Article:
Last week I talked about trying to make my writing a bit zippier, which remains a continuing goal but I think the effort was definitely not a high point for me as I was trying to be something I'm not. What I'm not is a writer that can sling witty barbs like my friend Dave over at "Sheridan"*. That being said, I'll stick up for myself for a moment or two and say that I actually can be pretty funny in person... but the target of my stinging repartee is usually myself. I've been told that no one makes better fun of me than me. Of course, there's a lot to make fun of. My friends also enjoy making (good-natured...I think) fun of me as they know I'm pretty good a taking it all in stride. Not to mention I do say some pretty off-the-wall stuff. As might be imagined about a man trying to be a Balanced Guy, it can mean being curious about a very broad and disparate conglomeration of topics and facts. Heck, even this blog tries to give balance to 13 differing subjects over the course of time.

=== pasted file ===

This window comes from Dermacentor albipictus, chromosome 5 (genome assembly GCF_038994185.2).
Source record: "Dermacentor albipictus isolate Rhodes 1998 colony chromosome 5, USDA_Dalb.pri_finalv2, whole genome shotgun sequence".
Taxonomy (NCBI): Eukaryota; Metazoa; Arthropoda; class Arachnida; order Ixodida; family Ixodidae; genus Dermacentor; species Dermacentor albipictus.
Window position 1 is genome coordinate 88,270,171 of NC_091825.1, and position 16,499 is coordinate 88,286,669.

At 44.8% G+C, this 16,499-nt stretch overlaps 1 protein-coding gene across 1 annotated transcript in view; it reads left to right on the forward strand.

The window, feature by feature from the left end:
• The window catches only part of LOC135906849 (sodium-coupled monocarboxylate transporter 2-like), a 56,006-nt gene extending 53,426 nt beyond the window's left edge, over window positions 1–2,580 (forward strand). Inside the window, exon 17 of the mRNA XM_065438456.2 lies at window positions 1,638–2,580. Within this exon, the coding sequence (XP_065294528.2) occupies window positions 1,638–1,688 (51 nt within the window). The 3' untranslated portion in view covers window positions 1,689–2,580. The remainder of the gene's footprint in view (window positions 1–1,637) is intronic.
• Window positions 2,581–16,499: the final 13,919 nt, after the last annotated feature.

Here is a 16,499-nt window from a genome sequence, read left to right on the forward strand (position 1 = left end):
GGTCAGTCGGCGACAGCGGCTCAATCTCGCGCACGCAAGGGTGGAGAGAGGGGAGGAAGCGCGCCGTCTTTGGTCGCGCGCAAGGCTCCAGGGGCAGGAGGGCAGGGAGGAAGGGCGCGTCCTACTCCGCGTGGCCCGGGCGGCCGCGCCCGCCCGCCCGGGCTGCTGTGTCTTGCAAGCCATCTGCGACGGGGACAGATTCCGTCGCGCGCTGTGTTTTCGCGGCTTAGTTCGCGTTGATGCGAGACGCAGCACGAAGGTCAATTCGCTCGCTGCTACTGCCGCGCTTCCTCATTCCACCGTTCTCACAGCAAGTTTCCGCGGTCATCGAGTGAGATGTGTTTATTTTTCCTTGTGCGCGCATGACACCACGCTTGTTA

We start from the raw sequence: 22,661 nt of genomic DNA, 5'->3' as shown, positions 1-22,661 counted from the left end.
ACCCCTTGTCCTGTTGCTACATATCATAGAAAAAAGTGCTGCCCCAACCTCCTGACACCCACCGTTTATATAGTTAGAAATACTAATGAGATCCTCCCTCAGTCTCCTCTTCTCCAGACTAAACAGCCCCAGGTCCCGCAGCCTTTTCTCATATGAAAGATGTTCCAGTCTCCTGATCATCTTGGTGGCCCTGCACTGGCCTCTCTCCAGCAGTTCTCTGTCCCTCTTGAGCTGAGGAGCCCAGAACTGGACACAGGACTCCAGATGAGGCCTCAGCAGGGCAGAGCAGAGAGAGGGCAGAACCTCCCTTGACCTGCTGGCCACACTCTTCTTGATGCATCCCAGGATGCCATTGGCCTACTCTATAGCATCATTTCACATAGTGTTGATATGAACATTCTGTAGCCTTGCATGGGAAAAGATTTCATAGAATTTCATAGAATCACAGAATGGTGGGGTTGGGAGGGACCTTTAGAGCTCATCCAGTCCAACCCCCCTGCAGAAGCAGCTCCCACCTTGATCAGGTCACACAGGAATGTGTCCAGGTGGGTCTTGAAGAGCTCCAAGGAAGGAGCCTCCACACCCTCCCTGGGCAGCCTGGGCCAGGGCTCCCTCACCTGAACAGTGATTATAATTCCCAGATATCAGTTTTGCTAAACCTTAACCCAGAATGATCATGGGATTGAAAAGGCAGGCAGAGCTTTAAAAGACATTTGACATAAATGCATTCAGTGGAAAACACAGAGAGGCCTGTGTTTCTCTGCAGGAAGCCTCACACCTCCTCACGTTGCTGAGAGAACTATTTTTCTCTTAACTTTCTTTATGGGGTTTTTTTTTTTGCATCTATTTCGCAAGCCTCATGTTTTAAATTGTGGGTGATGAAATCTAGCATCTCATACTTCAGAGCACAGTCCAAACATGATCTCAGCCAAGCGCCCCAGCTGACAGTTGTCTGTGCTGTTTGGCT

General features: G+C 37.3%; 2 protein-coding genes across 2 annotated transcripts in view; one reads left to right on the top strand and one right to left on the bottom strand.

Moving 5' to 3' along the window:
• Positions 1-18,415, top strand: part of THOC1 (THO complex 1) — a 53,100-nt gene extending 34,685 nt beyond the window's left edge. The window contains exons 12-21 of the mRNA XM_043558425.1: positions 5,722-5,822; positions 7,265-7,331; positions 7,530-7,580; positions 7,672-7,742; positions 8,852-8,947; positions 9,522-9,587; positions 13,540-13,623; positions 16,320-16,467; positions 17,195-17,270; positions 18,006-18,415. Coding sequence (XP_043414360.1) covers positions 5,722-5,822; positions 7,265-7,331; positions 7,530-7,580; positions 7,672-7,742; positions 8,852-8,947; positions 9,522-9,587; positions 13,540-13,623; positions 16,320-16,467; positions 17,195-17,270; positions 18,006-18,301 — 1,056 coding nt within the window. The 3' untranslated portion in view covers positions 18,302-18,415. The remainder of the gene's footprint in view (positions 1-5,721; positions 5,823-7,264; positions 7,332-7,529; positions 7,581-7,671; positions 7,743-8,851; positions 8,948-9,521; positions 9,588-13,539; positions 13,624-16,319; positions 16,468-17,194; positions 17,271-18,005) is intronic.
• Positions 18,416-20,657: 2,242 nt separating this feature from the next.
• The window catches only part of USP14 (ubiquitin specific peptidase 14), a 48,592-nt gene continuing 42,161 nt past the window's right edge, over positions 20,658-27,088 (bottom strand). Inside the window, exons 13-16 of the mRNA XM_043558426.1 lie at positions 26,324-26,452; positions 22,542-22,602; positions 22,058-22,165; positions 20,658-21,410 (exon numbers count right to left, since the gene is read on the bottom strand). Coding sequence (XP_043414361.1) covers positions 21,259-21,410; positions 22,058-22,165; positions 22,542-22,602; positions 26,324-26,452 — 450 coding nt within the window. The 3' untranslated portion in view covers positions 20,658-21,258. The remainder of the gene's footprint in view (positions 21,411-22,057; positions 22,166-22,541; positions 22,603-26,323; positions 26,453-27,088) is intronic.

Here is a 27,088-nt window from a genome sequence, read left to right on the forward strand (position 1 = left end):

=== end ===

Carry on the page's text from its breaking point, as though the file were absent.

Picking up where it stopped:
So how out in left field can I be? As an example, suppose my buddies and I are sitting on a back deck drinking a beer or two while we fire up the barby. In the dying twilight, a bat flutters overhead which I notice. My train of thought then goes something like this: " plague...Black Death...hey, I've read a lot about the Black Death" which point I'll make an out-of-the-blue statement (in the middle of a conversation about sports or politics or women) something to the effect of "If the Plague were to strike today, next week half of us sitting here would be dead". Silence falls like a wet blanket (even the crickets stop and wonder where in God's name that came from), everyone turns to look at me and someone will say something along the lines of "what the hell are you talking about?" Then they'll all laugh, shake their heads, say "frickin' TB" (that being one of my college nicknames) and the conversation will resume. After nearly 25 years of friendship with this group of guys, they know me and I know them. We all have our idiosyncracies. But then that's what makes each one of us unique. If we were all the same, what a boring world it would be. It's also good to have long-term friendships where you are comfortable being yourself. Actually it's better than good - it's critical in life. People with strong social networks and friendships live longer and are generally happier (See? Here I go again with the info out of nowhere).